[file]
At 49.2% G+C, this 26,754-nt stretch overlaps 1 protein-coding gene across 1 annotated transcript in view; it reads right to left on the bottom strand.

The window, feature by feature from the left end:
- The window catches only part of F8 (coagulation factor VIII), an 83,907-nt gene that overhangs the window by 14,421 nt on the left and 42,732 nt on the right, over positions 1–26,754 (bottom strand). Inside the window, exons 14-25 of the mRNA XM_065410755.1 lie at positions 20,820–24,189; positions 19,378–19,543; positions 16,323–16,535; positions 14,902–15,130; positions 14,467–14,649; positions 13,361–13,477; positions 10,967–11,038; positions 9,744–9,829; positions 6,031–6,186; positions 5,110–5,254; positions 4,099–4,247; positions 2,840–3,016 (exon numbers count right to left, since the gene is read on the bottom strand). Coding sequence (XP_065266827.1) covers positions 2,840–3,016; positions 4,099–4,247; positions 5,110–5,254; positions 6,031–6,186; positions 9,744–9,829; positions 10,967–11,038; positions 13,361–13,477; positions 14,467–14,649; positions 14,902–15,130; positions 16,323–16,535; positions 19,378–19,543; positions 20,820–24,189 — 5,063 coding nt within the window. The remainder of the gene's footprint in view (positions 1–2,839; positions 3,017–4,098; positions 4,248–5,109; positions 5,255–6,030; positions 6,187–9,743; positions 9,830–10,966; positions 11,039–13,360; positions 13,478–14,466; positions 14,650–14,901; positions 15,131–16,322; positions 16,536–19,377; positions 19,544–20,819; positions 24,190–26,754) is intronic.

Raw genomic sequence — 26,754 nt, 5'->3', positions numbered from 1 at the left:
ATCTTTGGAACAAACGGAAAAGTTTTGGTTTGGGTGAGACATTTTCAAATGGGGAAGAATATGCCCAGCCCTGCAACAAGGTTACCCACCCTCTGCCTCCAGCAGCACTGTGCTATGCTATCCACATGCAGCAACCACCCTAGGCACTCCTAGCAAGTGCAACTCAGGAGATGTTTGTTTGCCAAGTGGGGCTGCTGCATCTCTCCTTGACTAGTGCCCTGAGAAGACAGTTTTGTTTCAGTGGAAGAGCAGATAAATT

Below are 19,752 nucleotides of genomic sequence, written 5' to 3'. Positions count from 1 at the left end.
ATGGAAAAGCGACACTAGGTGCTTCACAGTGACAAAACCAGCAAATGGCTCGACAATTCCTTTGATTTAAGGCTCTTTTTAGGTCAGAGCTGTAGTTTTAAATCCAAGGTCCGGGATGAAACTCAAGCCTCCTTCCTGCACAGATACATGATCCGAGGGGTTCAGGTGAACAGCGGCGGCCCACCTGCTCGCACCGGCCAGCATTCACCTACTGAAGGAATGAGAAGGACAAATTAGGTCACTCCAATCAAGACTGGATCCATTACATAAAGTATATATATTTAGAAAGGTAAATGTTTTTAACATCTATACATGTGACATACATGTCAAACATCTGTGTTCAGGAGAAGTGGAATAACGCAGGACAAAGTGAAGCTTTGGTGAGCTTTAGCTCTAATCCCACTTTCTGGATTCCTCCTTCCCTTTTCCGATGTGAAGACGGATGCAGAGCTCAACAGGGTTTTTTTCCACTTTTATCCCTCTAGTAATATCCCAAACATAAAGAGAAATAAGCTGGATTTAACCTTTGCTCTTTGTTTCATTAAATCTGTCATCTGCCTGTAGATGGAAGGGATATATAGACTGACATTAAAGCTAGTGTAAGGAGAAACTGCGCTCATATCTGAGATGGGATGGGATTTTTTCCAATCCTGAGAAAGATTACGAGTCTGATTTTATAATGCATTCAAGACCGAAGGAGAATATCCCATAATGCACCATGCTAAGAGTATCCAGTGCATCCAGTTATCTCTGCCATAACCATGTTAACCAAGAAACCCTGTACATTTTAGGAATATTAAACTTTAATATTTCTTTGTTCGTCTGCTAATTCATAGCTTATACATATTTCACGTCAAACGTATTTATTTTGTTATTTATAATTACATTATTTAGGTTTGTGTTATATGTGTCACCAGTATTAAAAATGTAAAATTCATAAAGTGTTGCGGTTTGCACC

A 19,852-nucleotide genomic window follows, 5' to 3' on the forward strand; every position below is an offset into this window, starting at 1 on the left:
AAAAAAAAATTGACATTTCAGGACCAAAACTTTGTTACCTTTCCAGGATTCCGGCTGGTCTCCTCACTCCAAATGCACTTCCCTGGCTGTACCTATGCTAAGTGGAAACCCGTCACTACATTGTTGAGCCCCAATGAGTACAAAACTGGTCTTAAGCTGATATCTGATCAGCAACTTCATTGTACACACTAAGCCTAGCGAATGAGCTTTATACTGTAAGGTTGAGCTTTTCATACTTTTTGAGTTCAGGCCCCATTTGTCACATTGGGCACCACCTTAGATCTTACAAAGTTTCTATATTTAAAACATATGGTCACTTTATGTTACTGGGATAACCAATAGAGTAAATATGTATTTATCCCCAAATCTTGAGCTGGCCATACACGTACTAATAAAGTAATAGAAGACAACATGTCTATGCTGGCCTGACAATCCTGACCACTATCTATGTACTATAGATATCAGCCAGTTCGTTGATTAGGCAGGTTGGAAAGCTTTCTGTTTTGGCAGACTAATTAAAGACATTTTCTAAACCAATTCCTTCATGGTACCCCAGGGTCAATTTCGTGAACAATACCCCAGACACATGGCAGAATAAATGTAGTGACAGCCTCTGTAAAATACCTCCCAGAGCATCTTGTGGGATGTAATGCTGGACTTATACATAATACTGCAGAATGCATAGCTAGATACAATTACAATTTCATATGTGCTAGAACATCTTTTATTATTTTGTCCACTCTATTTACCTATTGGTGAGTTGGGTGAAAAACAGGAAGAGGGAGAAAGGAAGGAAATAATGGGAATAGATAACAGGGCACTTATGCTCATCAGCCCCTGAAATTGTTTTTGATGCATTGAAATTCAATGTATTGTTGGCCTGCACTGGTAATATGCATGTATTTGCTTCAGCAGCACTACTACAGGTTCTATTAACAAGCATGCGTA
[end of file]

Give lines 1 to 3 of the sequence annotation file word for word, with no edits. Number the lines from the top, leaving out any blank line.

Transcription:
At 49.2% G+C, this 26,754-nt stretch overlaps 1 protein-coding gene across 1 annotated transcript in view; it reads right to left on the bottom strand.

The window, feature by feature from the left end:
- The window catches only part of F8 (coagulation factor VIII), an 83,907-nt gene that overhangs the window by 14,421 nt on the left and 42,732 nt on the right, over positions 1–26,754 (bottom strand). Inside the window, exons 14-25 of the mRNA XM_065410755.1 lie at positions 20,820–24,189; positions 19,378–19,543; positions 16,323–16,535; positions 14,902–15,130; positions 14,467–14,649; positions 13,361–13,477; positions 10,967–11,038; positions 9,744–9,829; positions 6,031–6,186; positions 5,110–5,254; positions 4,099–4,247; positions 2,840–3,016 (exon numbers count right to left, since the gene is read on the bottom strand). Coding sequence (XP_065266827.1) covers positions 2,840–3,016; positions 4,099–4,247; positions 5,110–5,254; positions 6,031–6,186; positions 9,744–9,829; positions 10,967–11,038; positions 13,361–13,477; positions 14,467–14,649; positions 14,902–15,130; positions 16,323–16,535; positions 19,378–19,543; positions 20,820–24,189 — 5,063 coding nt within the window. The remainder of the gene's footprint in view (positions 1–2,839; positions 3,017–4,098; positions 4,248–5,109; positions 5,255–6,030; positions 6,187–9,743; positions 9,830–10,966; positions 11,039–13,360; positions 13,478–14,466; positions 14,650–14,901; positions 15,131–16,322; positions 16,536–19,377; positions 19,544–20,819; positions 24,190–26,754) is intronic.